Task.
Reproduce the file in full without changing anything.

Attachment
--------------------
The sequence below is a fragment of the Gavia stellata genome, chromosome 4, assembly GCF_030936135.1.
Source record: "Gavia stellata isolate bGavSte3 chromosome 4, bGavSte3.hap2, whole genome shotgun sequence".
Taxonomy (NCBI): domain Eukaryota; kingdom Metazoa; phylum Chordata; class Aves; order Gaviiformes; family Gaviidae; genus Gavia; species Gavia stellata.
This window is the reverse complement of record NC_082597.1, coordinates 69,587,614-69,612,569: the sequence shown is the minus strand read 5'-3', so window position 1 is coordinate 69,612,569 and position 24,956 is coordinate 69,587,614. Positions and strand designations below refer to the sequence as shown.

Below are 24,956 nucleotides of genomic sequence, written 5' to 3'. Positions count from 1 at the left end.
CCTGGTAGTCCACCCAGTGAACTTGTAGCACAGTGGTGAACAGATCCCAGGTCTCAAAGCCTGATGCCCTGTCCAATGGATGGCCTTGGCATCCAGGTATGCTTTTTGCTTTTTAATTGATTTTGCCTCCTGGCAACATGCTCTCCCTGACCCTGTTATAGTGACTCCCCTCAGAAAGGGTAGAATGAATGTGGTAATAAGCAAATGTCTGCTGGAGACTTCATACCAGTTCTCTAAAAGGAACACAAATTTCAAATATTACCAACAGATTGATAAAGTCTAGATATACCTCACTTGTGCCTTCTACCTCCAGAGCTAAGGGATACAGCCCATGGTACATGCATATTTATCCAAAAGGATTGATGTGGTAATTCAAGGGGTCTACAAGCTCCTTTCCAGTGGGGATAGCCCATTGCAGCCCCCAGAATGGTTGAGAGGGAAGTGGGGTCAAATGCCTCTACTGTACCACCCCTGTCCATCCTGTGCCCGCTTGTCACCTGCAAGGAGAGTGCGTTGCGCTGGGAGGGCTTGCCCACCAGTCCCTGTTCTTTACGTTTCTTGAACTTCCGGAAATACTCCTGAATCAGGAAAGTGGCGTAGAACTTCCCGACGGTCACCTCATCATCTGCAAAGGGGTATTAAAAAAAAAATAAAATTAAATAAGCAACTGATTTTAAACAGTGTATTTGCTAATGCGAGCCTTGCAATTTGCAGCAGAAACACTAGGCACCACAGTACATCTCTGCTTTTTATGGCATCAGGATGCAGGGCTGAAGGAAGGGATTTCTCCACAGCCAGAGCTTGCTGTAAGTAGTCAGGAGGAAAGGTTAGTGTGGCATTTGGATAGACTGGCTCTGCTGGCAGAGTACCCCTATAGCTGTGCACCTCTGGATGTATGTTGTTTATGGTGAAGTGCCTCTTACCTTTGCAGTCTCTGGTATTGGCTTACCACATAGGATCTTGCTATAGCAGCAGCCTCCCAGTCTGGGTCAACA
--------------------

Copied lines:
The sequence below is a fragment of the Gavia stellata genome, chromosome 4, assembly GCF_030936135.1.
Source record: "Gavia stellata isolate bGavSte3 chromosome 4, bGavSte3.hap2, whole genome shotgun sequence".
Taxonomy (NCBI): domain Eukaryota; kingdom Metazoa; phylum Chordata; class Aves; order Gaviiformes; family Gaviidae; genus Gavia; species Gavia stellata.
This window is the reverse complement of record NC_082597.1, coordinates 69,587,614-69,612,569: the sequence shown is the minus strand read 5'-3', so window position 1 is coordinate 69,612,569 and position 24,956 is coordinate 69,587,614. Positions and strand designations below refer to the sequence as shown.

Below are 24,956 nucleotides of genomic sequence, written 5' to 3'. Positions count from 1 at the left end.
CCTGGTAGTCCACCCAGTGAACTTGTAGCACAGTGGTGAACAGATCCCAGGTCTCAAAGCCTGATGCCCTGTCCAATGGATGGCCTTGGCATCCAGGTATGCTTTTTGCTTTTTAATTGATTTTGCCTCCTGGCAACATGCTCTCCCTGACCCTGTTATAGTGACTCCCCTCAGAAAGGGTAGAATGAATGTGGTAATAAGCAAATGTCTGCTGGAGACTTCATACCAGTTCTCTAAAAGGAACACAAATTTCAAATATTACCAACAGATTGATAAAGTCTAGATATACCTCACTTGTGCCTTCTACCTCCAGAGCTAAGGGATACAGCCCATGGTACATGCATATTTATCCAAAAGGATTGATGTGGTAATTCAAGGGGTCTACAAGCTCCTTTCCAGTGGGGATAGCCCATTGCAGCCCCCAGAATGGTTGAGAGGGAAGTGGGGTCAAATGCCTCTACTGTACCACCCCTGTCCATCCTGTGCCCGCTTGTCACCTGCAAGGAGAGTGCGTTGCGCTGGGAGGGCTTGCCCACCAGTCCCTGTTCTTTACGTTTCTTGAACTTCCGGAAATACTCCTGAATCAGGAAAGTGGCGTAGAACTTCCCGACGGTCACCTCATCATCTGCAAAGGGGTATTAAAAAAAAAATAAAATTAAATAAGCAACTGATTTTAAACAGTGTATTTGCTAATGCGAGCCTTGCAATTTGCAGCAGAAACACTAGGCACCACAGTACATCTCTGCTTTTTATGGCATCAGGATGCAGGGCTGAAGGAAGGGATTTCTCCACAGCCAGAGCTTGCTGTAAGTAGTCAGGAGGAAAGGTTAGTGTGGCATTTGGATAGACTGGCTCTGCTGGCAGAGTACCCCTATAGCTGTGCACCTCTGGATGTATGTTGTTTATGGTGAAGTGCCTCTTACCTTTGCAGTCTCTGGTATTGGCTTACCACATAGGATCTTGCTATAGCAGCAGCCTCCCAGTCTGGGTCAACA